Inspired by this thread I started thinking about all the employee conflicts I’ve been involved in or been witness to in the past. For some background, I’ve worked in retail / service industry as well as the corporate sector, and I currently work in politics (no jokes, please!). I came to the realization that as an employer, the workers I had the biggest problems with were those who felt entitled to something they honestly weren’t owed. Case in point:
Most of my employees at the time were college kids. I dealt with (on more than one occaision) employees who felt that if they asked to leave early because they didn’t study for a test, I was being unreasonable if I didn’t let them.
Personal calls were also an issue. Employees seemed to think they had a right to come in to work, clock in, and then spend two hours on the phone trying to register for classes while on the clock. I mean, you’d think I’d suddenly sprouted horns when I told them they had to clock out for personal calls (non-emergency) and that I wouldn’t let them clock out until they went on break! I mean, I must be the antichrist in disguise, really!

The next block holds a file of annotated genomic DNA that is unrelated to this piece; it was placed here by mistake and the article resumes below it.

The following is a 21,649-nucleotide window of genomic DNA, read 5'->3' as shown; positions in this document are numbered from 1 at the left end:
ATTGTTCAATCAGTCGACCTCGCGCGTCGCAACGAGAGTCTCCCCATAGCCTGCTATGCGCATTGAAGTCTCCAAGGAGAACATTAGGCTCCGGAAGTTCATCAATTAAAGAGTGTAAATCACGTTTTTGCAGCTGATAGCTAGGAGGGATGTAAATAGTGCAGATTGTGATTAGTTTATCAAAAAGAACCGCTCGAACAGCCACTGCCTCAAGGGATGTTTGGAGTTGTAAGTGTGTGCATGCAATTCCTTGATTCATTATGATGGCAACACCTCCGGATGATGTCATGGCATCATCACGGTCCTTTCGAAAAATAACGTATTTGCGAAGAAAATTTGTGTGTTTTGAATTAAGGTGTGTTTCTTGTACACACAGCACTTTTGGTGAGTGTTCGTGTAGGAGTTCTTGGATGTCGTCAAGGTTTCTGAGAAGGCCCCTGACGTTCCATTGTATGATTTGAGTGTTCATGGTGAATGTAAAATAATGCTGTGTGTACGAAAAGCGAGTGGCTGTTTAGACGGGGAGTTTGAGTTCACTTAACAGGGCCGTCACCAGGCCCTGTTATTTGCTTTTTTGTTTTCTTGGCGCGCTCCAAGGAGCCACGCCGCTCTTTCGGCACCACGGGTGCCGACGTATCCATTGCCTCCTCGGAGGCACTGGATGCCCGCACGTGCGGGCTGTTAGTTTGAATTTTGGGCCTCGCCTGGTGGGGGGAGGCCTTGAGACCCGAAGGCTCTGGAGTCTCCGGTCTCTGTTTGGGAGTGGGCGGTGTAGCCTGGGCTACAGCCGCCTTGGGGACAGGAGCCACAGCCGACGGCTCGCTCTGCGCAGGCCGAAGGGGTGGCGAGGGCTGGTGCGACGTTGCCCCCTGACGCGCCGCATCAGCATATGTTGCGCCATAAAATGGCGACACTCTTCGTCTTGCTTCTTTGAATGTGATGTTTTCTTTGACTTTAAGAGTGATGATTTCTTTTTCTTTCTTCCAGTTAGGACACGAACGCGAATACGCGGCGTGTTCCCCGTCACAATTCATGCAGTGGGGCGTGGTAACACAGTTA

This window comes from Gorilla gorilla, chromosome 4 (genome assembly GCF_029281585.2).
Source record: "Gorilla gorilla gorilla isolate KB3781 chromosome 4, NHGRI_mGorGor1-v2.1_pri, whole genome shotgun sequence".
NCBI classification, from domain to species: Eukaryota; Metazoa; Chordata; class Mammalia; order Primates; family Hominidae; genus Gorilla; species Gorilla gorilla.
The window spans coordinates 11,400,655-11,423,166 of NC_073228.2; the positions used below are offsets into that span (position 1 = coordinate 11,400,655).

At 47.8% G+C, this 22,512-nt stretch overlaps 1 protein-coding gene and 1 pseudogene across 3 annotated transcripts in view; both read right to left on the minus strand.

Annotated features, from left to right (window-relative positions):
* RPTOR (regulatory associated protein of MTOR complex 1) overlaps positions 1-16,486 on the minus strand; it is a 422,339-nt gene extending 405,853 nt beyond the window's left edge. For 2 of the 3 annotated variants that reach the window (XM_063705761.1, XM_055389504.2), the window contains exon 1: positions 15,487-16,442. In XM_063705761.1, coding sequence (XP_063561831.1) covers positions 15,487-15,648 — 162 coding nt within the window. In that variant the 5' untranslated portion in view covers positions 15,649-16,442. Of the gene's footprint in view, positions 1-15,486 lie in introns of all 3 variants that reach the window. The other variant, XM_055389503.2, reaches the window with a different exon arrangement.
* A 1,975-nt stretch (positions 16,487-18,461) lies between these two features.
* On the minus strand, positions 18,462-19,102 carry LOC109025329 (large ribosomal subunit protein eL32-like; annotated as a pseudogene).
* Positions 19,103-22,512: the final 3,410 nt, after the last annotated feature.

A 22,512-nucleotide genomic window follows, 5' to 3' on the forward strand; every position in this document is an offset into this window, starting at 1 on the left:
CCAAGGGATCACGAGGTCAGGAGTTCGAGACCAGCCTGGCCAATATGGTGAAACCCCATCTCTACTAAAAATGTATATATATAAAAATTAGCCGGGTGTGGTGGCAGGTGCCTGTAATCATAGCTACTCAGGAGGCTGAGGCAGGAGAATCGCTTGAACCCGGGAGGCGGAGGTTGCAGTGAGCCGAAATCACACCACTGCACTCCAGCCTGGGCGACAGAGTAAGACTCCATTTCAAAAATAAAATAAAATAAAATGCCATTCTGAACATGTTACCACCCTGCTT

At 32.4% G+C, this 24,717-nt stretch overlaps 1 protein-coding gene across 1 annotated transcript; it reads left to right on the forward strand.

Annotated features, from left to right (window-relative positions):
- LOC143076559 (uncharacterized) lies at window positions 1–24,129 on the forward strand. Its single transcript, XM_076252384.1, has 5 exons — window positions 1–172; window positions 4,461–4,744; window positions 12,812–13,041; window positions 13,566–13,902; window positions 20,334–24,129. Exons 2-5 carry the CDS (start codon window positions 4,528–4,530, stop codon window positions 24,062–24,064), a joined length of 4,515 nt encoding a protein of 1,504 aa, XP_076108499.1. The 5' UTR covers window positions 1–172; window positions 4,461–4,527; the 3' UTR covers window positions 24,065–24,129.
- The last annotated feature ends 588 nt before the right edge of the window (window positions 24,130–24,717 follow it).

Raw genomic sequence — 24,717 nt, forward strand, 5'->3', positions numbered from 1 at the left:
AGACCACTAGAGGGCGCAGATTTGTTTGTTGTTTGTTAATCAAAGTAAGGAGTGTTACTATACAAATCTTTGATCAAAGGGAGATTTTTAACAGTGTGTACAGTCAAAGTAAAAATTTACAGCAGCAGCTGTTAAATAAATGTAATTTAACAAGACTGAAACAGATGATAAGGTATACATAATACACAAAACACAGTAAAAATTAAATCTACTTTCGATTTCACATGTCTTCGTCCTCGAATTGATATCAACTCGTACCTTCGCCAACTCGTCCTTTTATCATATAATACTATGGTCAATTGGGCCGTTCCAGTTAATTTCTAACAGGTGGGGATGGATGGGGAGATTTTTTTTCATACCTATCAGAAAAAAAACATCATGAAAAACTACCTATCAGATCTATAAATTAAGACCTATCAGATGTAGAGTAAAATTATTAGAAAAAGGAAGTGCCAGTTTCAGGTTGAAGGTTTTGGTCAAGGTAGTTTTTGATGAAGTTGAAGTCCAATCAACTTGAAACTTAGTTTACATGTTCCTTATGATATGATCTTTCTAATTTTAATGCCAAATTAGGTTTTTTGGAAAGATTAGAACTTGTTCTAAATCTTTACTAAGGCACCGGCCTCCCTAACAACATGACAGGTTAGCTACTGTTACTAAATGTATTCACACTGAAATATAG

There was also one guy who cursed at me and walked out on a shift because I got on to him for having his girlfriend come behind the counter to visit him while he was on the clock. (Friends visiting is a no-no, anyone other than employees behind the counter is a no-no, and I’d had to talk to him numerous times about this before)
Now, it’s not that I wasn’t receptive to the needs of college students. Most of my employees were older than I was, but even in the corporate sector I’m finding the same type of behavior.
My question is how do people justify this kind of behavior? I mean, I’m sure my examples aren’t the most extreme I’ve come across, just the ones that stick out in my mind at the moment, but since when are employers required to accomodate your social life?